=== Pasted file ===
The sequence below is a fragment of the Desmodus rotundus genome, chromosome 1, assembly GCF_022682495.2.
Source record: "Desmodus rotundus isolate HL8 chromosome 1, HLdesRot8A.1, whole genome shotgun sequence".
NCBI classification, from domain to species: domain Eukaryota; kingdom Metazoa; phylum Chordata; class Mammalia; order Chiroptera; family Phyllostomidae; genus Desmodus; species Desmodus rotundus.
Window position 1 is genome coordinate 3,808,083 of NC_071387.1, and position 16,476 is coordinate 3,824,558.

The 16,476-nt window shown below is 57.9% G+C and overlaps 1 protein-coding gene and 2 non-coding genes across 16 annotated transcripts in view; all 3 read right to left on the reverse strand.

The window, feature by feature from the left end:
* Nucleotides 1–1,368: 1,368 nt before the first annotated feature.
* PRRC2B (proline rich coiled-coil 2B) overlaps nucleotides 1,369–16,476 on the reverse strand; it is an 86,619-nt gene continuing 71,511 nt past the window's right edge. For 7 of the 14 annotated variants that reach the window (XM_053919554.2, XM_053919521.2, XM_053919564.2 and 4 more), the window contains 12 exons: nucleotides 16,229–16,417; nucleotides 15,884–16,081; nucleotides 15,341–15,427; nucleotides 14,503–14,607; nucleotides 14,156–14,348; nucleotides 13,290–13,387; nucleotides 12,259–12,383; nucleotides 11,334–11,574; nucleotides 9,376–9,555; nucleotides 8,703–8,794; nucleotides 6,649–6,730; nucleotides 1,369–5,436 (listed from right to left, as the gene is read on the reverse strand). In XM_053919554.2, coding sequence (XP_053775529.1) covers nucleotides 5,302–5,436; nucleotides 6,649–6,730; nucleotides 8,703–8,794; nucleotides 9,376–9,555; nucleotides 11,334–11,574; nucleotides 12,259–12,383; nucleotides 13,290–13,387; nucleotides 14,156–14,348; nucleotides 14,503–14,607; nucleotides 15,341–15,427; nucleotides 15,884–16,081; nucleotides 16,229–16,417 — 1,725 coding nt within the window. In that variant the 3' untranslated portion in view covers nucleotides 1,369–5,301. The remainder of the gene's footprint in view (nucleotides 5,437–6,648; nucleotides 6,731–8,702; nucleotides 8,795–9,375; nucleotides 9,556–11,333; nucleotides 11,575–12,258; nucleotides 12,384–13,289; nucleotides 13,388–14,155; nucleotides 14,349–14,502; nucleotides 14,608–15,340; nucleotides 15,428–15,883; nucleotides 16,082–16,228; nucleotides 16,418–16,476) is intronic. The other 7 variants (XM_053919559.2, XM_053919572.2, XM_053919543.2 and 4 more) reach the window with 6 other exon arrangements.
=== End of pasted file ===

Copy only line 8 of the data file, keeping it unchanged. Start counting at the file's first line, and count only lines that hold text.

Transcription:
* PRRC2B (proline rich coiled-coil 2B) overlaps nucleotides 1,369–16,476 on the reverse strand; it is an 86,619-nt gene continuing 71,511 nt past the window's right edge. For 7 of the 14 annotated variants that reach the window (XM_053919554.2, XM_053919521.2, XM_053919564.2 and 4 more), the window contains 12 exons: nucleotides 16,229–16,417; nucleotides 15,884–16,081; nucleotides 15,341–15,427; nucleotides 14,503–14,607; nucleotides 14,156–14,348; nucleotides 13,290–13,387; nucleotides 12,259–12,383; nucleotides 11,334–11,574; nucleotides 9,376–9,555; nucleotides 8,703–8,794; nucleotides 6,649–6,730; nucleotides 1,369–5,436 (listed from right to left, as the gene is read on the reverse strand). In XM_053919554.2, coding sequence (XP_053775529.1) covers nucleotides 5,302–5,436; nucleotides 6,649–6,730; nucleotides 8,703–8,794; nucleotides 9,376–9,555; nucleotides 11,334–11,574; nucleotides 12,259–12,383; nucleotides 13,290–13,387; nucleotides 14,156–14,348; nucleotides 14,503–14,607; nucleotides 15,341–15,427; nucleotides 15,884–16,081; nucleotides 16,229–16,417 — 1,725 coding nt within the window. In that variant the 3' untranslated portion in view covers nucleotides 1,369–5,301. The remainder of the gene's footprint in view (nucleotides 5,437–6,648; nucleotides 6,731–8,702; nucleotides 8,795–9,375; nucleotides 9,556–11,333; nucleotides 11,575–12,258; nucleotides 12,384–13,289; nucleotides 13,388–14,155; nucleotides 14,349–14,502; nucleotides 14,608–15,340; nucleotides 15,428–15,883; nucleotides 16,082–16,228; nucleotides 16,418–16,476) is intronic. The other 7 variants (XM_053919559.2, XM_053919572.2, XM_053919543.2 and 4 more) reach the window with 6 other exon arrangements.